Background: Early-life adverse experiences can elevate the magnitude of the risk of developmental psychopathology, but the potential synergistic effects of multiple factors have not been well studied. Aims: To determine whether prenatal exposures to maternal stress (Superstorm Sandy) and maternal cannabis use synergistically alter the risk of developmental psychopathology. Method: The study included 163 children (53.4% girls), longitudinally tracked (ages 2-5 years) in relation to the effects of two early-life adverse exposures (Superstorm Sandy and maternal cannabis use). Offspring were grouped by exposure status (neither, only maternal cannabis use, only Superstorm Sandy or both). DSM-IV disorders for offspring were derived from structured clinical interviews; caregiver-reported ratings of family stress and social support were also assessed. Results: A total of 40.5% had been exposed to Superstorm Sandy and 24.5% to maternal cannabis use. Offspring exposed to both (n = 13, 8.0%), relative to those exposed to neither, had a 31-fold increased risk of disruptive behavioural disorders (DBDs) and a seven-fold increased risk of anxiety disorders. The synergy index demonstrated that offspring with two exposures had synergistic elevation in risk of DBDs (synergy index, 2.06, P = 0.03) and anxiety disorders (synergy index, 2.60, P = 0.004), compared with the sum of single risks. Offspring with two exposures had the highest parenting stress and lowest social support. Conclusions: Our findings are consistent with the double-hit model suggesting that offspring with multiple early-life adverse exposures (Superstorm Sandy and maternal cannabis use) have synergistically increased risks of mental health problems. Given the increasing frequency of major natural disasters and cannabis use, especially among women under stress, these findings have significant public health implications.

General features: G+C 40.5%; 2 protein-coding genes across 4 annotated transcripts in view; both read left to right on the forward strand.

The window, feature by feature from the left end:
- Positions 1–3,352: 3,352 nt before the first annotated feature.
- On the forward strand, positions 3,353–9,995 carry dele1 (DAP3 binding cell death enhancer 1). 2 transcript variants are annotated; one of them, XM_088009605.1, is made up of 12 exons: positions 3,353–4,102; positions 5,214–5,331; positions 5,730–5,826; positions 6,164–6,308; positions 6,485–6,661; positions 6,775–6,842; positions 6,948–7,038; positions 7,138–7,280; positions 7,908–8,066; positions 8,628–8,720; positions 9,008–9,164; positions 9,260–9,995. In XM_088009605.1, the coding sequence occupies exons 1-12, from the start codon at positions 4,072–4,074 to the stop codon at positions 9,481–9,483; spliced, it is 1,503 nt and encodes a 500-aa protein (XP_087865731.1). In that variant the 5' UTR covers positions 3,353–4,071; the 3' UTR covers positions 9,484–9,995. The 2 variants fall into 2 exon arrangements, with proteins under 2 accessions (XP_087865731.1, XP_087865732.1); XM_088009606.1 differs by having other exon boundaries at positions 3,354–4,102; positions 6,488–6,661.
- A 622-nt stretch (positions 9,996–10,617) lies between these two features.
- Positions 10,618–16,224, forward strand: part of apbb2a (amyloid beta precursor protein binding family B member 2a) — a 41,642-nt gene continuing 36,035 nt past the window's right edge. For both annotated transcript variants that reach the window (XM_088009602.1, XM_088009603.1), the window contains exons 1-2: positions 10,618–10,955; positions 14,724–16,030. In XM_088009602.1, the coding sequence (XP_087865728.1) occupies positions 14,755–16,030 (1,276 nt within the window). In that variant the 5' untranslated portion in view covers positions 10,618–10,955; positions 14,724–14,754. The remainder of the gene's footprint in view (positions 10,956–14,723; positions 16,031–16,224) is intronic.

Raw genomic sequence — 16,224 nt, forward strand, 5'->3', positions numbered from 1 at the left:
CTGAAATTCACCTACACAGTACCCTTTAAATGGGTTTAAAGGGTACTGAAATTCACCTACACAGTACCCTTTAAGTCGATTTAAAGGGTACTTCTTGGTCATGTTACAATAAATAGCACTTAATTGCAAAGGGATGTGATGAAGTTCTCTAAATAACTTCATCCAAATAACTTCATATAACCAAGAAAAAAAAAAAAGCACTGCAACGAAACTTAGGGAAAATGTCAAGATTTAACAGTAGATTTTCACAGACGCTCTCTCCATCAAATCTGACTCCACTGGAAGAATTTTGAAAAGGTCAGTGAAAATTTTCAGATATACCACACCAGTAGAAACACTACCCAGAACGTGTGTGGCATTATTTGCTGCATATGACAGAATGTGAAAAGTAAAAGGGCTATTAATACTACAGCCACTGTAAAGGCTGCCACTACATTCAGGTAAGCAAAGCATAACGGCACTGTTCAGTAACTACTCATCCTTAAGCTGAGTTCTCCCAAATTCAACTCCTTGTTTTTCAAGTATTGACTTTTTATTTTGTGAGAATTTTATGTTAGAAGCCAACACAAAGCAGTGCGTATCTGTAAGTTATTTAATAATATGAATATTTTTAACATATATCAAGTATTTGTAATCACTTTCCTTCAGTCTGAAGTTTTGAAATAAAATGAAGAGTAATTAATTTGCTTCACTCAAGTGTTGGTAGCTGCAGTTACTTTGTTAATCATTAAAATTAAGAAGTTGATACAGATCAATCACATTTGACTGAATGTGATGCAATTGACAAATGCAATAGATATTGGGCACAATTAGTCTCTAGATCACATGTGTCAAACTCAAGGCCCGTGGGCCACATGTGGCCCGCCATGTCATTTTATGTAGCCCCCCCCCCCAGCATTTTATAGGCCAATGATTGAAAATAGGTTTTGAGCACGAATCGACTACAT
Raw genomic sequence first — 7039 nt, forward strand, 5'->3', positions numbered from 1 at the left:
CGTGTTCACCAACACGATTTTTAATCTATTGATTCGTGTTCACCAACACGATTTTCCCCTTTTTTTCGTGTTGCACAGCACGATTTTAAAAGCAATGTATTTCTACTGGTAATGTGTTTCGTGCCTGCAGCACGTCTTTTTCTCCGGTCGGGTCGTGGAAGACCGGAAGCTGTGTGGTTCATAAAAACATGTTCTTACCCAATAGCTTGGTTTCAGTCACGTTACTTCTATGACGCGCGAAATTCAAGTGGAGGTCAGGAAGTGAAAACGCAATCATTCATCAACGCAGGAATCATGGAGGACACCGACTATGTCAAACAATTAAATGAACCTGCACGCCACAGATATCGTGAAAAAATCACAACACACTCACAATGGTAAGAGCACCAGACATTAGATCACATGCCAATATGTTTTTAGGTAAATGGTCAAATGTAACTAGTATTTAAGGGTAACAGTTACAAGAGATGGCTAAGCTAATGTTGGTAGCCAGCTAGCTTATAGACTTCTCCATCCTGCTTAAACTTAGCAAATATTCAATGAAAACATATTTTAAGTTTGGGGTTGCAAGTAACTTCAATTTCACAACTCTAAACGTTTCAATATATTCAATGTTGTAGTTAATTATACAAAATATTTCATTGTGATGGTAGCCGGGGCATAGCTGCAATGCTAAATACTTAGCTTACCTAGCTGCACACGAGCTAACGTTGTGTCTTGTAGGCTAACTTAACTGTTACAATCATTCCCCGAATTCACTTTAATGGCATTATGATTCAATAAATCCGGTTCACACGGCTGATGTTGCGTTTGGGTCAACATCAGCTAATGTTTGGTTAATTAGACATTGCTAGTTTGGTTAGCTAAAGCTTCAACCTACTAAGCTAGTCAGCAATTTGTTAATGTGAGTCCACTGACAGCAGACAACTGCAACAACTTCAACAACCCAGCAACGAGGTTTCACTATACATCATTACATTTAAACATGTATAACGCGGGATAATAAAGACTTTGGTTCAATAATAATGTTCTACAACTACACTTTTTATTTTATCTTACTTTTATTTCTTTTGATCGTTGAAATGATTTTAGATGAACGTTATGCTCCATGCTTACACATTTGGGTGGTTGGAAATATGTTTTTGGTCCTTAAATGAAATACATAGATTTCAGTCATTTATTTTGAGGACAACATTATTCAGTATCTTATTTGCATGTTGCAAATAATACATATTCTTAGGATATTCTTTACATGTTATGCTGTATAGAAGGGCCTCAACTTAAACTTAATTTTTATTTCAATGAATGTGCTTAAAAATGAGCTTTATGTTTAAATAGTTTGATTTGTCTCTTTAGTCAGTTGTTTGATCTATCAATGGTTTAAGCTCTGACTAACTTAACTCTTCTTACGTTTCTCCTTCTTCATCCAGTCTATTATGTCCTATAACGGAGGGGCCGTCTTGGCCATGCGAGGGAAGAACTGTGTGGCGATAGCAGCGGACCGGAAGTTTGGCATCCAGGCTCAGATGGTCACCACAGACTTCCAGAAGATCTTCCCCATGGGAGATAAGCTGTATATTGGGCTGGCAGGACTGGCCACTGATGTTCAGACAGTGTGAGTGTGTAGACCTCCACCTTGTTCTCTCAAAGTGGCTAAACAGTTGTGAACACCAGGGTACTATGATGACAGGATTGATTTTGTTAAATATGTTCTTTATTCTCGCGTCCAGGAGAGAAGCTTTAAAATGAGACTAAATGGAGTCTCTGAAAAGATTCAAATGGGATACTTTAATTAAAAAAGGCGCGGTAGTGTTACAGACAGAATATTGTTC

- Prenatal stress
- developmental psychopathology
- longitudinal study
- natural disaster
- perinatal cannabis exposure